RSS icon

Top Stories

Termination for Undiagnosed Health Problems

April 9, 2007
Related Topics: Medical Benefits Law, Discrimination and EEOC Compliance, Featured Article, Benefits
Reprints
Does an employee displaying health-related problems and who provides his or her employer with sufficient notice of a serious health condition qualify for the protections of the Family and Medical Leave Act?

   That was the situation the court was confronted with when David Burnett, an employee at a Chicago-based property management company in a position that required heavy lifting, had not yet been diagnosed with prostate cancer in 2003 but had disclosed, over a four-month period, a series of health problems to his employer. Burnett was discharged in early 2004 because of alleged poor job performance caused by his illness.

   The Court of Appeals for the 7th Circuit in Chicago recognized that a bare assertion of sickness is insufficient to receive the FMLA's protections and that the Americans With Disabilities Act did not apply in Burnett's case. But the court ruled that Burnett's series of disclosures of health problems to his employer were sufficient to proceed with allegations that Burnett's employer had interfered with his rights and retaliated against him by firing him when he attempted to leave work one day. Burnett v. LFW Inc., No. 06-1013 (7th Cir. December 26, 2006).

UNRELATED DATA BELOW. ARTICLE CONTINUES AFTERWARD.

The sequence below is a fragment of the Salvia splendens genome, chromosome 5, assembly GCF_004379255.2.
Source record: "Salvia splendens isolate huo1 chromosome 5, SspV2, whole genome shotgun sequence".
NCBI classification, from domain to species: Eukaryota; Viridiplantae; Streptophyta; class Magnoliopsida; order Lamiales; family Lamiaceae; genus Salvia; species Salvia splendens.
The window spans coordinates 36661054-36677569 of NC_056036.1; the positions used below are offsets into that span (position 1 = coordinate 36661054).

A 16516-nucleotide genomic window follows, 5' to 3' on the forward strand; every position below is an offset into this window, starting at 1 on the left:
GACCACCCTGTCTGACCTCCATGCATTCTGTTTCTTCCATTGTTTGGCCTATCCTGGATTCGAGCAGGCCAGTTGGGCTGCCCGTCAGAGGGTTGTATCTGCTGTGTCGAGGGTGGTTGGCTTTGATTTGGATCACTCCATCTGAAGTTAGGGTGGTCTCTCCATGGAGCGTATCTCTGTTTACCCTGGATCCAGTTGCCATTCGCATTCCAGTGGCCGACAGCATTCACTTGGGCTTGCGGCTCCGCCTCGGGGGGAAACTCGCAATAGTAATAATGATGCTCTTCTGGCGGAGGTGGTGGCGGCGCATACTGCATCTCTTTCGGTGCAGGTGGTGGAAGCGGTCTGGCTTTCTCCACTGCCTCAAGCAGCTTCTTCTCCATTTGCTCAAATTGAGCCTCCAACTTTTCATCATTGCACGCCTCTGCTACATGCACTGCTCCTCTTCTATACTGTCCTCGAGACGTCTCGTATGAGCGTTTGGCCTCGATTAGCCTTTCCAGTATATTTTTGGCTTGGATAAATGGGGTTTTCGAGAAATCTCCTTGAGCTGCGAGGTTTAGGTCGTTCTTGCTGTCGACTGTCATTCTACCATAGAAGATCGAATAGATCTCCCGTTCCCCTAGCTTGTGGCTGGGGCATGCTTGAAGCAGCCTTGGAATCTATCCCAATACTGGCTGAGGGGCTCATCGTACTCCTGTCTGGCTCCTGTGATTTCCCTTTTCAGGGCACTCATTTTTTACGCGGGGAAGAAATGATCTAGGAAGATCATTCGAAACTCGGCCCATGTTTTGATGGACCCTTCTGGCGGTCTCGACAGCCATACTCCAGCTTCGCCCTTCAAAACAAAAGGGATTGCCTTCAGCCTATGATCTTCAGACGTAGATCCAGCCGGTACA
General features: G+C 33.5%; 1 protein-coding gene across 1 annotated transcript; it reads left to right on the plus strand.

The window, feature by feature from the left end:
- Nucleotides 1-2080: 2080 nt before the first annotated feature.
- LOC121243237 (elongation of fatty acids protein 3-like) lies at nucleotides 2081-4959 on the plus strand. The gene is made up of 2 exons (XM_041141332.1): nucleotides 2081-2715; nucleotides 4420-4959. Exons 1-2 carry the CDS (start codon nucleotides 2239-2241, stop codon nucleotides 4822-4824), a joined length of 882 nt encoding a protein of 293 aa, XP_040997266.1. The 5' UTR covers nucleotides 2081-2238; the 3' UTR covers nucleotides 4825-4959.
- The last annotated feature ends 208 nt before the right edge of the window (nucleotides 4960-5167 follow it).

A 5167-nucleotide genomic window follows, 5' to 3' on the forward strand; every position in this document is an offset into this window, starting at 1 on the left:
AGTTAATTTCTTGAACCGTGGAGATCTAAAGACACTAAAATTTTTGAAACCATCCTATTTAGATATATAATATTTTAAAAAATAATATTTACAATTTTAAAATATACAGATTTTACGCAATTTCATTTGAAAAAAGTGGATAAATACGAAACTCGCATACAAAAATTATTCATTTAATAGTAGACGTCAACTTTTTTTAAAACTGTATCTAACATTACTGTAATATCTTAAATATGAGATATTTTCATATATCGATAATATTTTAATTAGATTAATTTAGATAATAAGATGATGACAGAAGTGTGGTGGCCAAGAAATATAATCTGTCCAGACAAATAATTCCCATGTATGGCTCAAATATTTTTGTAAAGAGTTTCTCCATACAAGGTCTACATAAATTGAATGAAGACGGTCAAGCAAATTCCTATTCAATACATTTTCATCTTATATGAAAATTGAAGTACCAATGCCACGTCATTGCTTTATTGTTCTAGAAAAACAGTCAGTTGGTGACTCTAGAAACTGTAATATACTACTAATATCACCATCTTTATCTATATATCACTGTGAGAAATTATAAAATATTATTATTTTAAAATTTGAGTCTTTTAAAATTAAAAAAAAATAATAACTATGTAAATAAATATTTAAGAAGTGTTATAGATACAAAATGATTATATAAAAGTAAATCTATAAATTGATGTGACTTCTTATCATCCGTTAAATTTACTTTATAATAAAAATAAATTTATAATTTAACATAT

Impact: Firing an employee who discloses a serious health-related problem may violate the FMLA. Consideration should also be given to applicable state employment discrimination laws to make sure that there are no similar prohibitions against discharging employees who disclose a series of health problems.

Workforce Management, March 12, 2007, p. 8 -- Subscribe Now!

Recent Articles by James E. Hall, Mark T. Kobata, Marty Denis and D. Diane Hatch

Comments powered by Disqus

Hr Jobs

Loading
View All Job Listings